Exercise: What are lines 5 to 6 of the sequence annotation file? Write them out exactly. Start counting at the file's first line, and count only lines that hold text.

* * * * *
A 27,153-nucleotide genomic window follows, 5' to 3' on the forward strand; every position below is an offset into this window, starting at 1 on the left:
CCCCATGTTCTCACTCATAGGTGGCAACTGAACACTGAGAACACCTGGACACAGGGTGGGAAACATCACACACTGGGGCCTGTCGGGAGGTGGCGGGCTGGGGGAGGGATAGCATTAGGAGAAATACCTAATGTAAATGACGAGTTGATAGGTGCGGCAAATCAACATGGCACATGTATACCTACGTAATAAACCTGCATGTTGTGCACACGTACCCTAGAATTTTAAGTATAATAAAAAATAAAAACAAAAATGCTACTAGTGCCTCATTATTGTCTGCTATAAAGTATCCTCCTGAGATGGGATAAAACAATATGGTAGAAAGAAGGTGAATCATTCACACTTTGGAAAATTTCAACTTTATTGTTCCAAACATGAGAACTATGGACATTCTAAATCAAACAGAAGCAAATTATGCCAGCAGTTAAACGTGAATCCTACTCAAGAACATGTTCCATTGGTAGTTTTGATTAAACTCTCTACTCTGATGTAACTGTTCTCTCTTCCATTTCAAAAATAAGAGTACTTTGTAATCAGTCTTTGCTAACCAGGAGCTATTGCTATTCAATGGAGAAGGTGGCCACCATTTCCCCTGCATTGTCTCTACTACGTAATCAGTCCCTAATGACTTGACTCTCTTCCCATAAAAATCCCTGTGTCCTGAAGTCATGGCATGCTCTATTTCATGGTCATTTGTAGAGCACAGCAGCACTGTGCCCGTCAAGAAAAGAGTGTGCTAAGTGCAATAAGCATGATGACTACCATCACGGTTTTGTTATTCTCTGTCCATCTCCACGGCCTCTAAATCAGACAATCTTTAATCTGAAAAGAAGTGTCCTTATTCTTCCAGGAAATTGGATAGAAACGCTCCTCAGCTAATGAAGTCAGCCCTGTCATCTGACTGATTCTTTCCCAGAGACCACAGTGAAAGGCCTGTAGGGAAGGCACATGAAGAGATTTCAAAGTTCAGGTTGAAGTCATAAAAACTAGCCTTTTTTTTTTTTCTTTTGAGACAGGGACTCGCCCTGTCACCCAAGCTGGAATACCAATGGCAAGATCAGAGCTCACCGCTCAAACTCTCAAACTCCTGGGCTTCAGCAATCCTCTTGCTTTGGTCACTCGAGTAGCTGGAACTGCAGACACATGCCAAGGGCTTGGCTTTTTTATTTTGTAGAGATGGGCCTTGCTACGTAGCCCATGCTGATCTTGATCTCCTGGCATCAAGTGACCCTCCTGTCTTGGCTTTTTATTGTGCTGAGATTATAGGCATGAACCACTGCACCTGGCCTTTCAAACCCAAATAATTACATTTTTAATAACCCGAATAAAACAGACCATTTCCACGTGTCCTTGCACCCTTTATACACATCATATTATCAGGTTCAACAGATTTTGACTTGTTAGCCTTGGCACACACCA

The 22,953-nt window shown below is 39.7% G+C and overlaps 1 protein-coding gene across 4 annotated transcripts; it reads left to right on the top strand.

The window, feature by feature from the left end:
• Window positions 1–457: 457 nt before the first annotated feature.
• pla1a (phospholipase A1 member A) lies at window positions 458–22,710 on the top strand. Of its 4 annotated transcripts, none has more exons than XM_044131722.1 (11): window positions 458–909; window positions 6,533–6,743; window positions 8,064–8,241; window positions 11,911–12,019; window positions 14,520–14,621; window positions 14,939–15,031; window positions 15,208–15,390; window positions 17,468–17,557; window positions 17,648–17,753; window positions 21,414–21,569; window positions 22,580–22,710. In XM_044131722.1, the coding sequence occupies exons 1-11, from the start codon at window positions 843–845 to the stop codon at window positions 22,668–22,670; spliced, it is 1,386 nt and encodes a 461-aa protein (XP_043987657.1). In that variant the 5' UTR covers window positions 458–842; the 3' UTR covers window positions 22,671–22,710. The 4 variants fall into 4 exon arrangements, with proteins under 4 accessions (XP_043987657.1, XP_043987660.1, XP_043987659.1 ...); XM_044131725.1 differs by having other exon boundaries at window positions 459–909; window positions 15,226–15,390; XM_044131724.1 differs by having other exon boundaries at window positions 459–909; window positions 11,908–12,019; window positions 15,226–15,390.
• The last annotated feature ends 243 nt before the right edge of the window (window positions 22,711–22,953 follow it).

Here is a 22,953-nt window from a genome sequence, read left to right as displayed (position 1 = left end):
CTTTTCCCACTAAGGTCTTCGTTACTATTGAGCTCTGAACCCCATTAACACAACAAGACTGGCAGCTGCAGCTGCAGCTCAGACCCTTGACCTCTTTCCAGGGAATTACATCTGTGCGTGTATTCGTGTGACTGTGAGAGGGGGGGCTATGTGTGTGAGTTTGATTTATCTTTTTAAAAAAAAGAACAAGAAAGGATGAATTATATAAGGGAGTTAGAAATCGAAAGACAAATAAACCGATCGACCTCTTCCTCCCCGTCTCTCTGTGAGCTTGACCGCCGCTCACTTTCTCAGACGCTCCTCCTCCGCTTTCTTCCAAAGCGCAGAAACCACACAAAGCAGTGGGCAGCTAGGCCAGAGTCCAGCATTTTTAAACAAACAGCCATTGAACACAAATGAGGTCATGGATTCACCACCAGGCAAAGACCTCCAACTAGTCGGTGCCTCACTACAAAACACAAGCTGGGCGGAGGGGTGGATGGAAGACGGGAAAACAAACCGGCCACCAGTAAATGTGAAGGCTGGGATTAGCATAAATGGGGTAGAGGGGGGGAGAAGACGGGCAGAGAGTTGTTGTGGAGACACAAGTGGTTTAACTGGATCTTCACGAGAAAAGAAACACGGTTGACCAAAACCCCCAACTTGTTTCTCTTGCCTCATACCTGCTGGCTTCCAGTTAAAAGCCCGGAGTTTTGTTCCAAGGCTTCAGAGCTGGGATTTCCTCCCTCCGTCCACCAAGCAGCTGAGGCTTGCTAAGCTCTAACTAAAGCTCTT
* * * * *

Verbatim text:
• Window positions 1–457: 457 nt before the first annotated feature.
• pla1a (phospholipase A1 member A) lies at window positions 458–22,710 on the top strand. Of its 4 annotated transcripts, none has more exons than XM_044131722.1 (11): window positions 458–909; window positions 6,533–6,743; window positions 8,064–8,241; window positions 11,911–12,019; window positions 14,520–14,621; window positions 14,939–15,031; window positions 15,208–15,390; window positions 17,468–17,557; window positions 17,648–17,753; window positions 21,414–21,569; window positions 22,580–22,710. In XM_044131722.1, the coding sequence occupies exons 1-11, from the start codon at window positions 843–845 to the stop codon at window positions 22,668–22,670; spliced, it is 1,386 nt and encodes a 461-aa protein (XP_043987657.1). In that variant the 5' UTR covers window positions 458–842; the 3' UTR covers window positions 22,671–22,710. The 4 variants fall into 4 exon arrangements, with proteins under 4 accessions (XP_043987657.1, XP_043987660.1, XP_043987659.1 ...); XM_044131725.1 differs by having other exon boundaries at window positions 459–909; window positions 15,226–15,390; XM_044131724.1 differs by having other exon boundaries at window positions 459–909; window positions 11,908–12,019; window positions 15,226–15,390.